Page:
Congested cities like Tel Aviv, with their desperate need for alternative means of transportation, tread a fine line when they introduce regulations like these, as they may also disincentivize smaller and local companies from entering the market.
Without legal certainty in the form of concrete and uniform regulations, e-scooter sharing companies have to include clauses in their contracts to answer to any unexpected change, with many of them trying to absolve themselves entirely of any liability. To some degree, much of this legal contracting is justified: with their relatively fast speeds, quiet operation, and novice riders, e-scooter accidents involving third parties such as pedestrians, bikes, and cars, are common, and users are not necessarily insured.
Moreover, with their high center of gravity, bumps, and dips that are easily traversed by their e-bike cousins become dangerous death traps for e-scooters. Dedicated bike lanes, while a godsend for cyclists in congested cities, are even more dangerous for e-scooters that have to navigate around the faster and larger bikes. This is exacerbated by a reality in which many scooter users are under-aged, and most do not wear safety equipment.
A small part of this failure to abide by safety regulations may be specifically due to the e-scooter rental contracting process. Many hapless e-scooter riders are clueless with regard to all of the legal requirements of their rides, as user agreement contracts are easily clicked through without ever actually reading all the terms and conditions.
But perhaps you should read them. Buried deep in the contracts is something potentially as sinister as shattered bones, smashed e-scooters and shifting regulations: permission to collect the geolocation of every scooter and their associated users. Many of the larger e-scooter companies explicitly reserve the right to monetize their customers' data, which includes things like point of origin, destination and duration of the ride. Some e-scooter companies even record scooter wobble, which could be indicative of inebriation. This collection of data raises significant privacy and security concerns for every user and their families.As I outlined in a previous article, even when de-identified and anonymized, all of this data, when aggregated over time, can be used to extract personal information, including home and work addresses, as well as preferred shopping and dining locations, houses of worship, and even membership in groups like Alcoholics Anonymous, veterans associations, or political bodies. In one example, the release of 2013 New York City Taxi data was sufficient to identify a number of individuals who frequented strip clubs.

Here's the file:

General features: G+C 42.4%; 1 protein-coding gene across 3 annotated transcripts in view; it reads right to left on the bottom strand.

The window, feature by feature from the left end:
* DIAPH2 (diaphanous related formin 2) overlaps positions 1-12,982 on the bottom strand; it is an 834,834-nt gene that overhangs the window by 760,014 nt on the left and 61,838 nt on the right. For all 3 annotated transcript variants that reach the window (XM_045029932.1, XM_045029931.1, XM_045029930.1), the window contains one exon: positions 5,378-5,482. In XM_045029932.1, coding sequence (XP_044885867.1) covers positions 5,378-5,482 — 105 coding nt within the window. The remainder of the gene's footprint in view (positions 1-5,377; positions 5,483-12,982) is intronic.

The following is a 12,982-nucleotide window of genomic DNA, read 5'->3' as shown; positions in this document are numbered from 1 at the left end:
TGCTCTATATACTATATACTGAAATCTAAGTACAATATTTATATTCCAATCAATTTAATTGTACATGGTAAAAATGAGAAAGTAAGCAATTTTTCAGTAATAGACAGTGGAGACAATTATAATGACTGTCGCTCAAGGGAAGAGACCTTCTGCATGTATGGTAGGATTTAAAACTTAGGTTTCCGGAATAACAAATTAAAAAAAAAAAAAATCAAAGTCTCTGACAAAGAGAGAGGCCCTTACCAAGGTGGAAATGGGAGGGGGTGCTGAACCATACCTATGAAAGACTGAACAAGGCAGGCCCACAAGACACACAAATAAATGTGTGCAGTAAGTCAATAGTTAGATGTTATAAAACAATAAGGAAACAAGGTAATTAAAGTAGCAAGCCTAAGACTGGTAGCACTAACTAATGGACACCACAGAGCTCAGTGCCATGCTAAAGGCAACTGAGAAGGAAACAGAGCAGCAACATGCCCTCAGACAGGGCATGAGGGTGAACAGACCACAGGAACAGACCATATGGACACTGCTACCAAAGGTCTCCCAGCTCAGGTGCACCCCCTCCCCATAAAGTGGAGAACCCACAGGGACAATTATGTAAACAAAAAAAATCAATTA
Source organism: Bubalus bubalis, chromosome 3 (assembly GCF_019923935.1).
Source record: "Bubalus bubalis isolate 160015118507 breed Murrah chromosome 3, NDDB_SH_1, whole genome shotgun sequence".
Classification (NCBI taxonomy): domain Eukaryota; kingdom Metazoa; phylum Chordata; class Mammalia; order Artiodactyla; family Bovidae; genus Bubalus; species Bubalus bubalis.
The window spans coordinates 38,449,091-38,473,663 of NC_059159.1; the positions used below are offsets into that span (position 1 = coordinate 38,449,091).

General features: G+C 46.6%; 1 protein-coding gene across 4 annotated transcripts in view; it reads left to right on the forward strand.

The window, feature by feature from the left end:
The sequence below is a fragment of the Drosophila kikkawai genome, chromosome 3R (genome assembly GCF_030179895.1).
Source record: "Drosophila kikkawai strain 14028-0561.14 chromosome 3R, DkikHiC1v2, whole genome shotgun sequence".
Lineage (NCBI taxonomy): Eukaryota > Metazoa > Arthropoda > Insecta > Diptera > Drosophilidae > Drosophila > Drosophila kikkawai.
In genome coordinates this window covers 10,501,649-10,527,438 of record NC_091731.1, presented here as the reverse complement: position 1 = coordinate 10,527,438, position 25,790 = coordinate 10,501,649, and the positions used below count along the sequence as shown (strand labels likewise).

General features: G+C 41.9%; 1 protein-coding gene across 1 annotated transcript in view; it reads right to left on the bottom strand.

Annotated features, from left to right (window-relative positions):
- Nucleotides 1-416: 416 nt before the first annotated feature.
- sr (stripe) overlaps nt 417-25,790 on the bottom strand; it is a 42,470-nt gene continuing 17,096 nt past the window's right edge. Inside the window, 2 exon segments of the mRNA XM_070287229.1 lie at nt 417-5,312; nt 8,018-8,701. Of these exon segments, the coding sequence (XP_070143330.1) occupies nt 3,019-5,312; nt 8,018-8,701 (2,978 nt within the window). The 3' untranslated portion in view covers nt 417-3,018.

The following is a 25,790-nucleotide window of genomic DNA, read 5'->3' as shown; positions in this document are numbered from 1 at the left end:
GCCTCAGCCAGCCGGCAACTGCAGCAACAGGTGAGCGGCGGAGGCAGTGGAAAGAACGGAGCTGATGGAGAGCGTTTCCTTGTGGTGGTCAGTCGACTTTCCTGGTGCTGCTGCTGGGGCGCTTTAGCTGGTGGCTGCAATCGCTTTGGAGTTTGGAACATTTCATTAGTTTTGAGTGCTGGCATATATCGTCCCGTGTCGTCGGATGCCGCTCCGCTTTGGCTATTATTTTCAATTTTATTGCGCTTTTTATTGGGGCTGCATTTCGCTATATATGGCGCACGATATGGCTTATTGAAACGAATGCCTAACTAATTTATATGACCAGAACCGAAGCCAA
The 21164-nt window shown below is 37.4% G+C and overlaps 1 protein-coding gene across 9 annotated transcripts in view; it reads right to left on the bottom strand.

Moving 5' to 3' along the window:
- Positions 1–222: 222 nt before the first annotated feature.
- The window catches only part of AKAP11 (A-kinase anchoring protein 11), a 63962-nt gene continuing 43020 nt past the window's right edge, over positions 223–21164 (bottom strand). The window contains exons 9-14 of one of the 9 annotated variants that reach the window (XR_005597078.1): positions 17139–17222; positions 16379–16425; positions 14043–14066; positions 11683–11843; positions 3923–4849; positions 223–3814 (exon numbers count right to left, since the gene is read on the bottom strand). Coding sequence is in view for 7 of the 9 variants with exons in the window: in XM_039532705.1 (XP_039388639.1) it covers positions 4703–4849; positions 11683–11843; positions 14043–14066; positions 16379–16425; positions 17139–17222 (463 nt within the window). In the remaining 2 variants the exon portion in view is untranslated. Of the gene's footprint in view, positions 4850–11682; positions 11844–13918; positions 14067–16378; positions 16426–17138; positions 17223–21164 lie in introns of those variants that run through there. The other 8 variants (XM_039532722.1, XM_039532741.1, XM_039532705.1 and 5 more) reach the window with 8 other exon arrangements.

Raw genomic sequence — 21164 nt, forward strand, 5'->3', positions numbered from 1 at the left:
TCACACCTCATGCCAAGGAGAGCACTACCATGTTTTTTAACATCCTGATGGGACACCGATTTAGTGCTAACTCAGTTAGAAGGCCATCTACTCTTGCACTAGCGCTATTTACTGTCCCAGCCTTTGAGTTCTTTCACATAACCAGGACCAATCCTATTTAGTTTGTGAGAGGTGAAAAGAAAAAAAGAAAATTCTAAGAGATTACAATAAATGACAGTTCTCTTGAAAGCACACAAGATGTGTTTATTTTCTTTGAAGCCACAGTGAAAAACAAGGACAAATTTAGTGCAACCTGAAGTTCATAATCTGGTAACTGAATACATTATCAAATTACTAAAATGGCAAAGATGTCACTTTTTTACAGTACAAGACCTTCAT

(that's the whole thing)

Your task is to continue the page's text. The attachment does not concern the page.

Of course, there are community benefits to the collection of this data, particularly for municipalities—hence Tel Aviv’s data sharing demands—though not all companies are especially keen on sharing it.
With all of this sensitive information at their fingertips, it is unclear what level of security might be necessary for this e-scooter sharing companies. To this end, the Harvard Berkman Klein Center set up a list of guidelines specifically for municipalities that attempt to collect this data.
In the current reality, it is a given that data on our e-scooter rides will be collected. As such, if we are going to make the most of these rich data sets, there should be standards for data creation, sharing, retention, access, and reporting. There should also be efforts to optimize the quality and timeliness of the data and to develop ways to use the data to promote infrastructure optimization and equity, in addition to increasing safety amongst riders and pedestrians.
Unfortunately, there remain a number of the larger players that are against such standards that will make the data more useful for cities, and by extension, us. These companies have used their clout in some states to lobby for bills to prevent the use of the data. California Bill AB 1112 is one example. Under this proposed law, municipalities would be barred from dictating the size and location of micro-mobility fleets and from collecting individual trip data from users.
If scooters can relieve us from commuting hell, and data privacy, security, and usability can be improved, it might all be worth the various legal, privacy and safety tradeoffs. In the end, most of us are willing to put up with almost any indignity, provided it doesn’t block traffic.
Dov Greenbaum, JD PhD, is the director of the Zvi Meitar Institute for Legal Implications of Emerging Technologies and Professor at the Harry Radzyner Law School, both at the Interdisciplinary Center (IDC) Herzliya.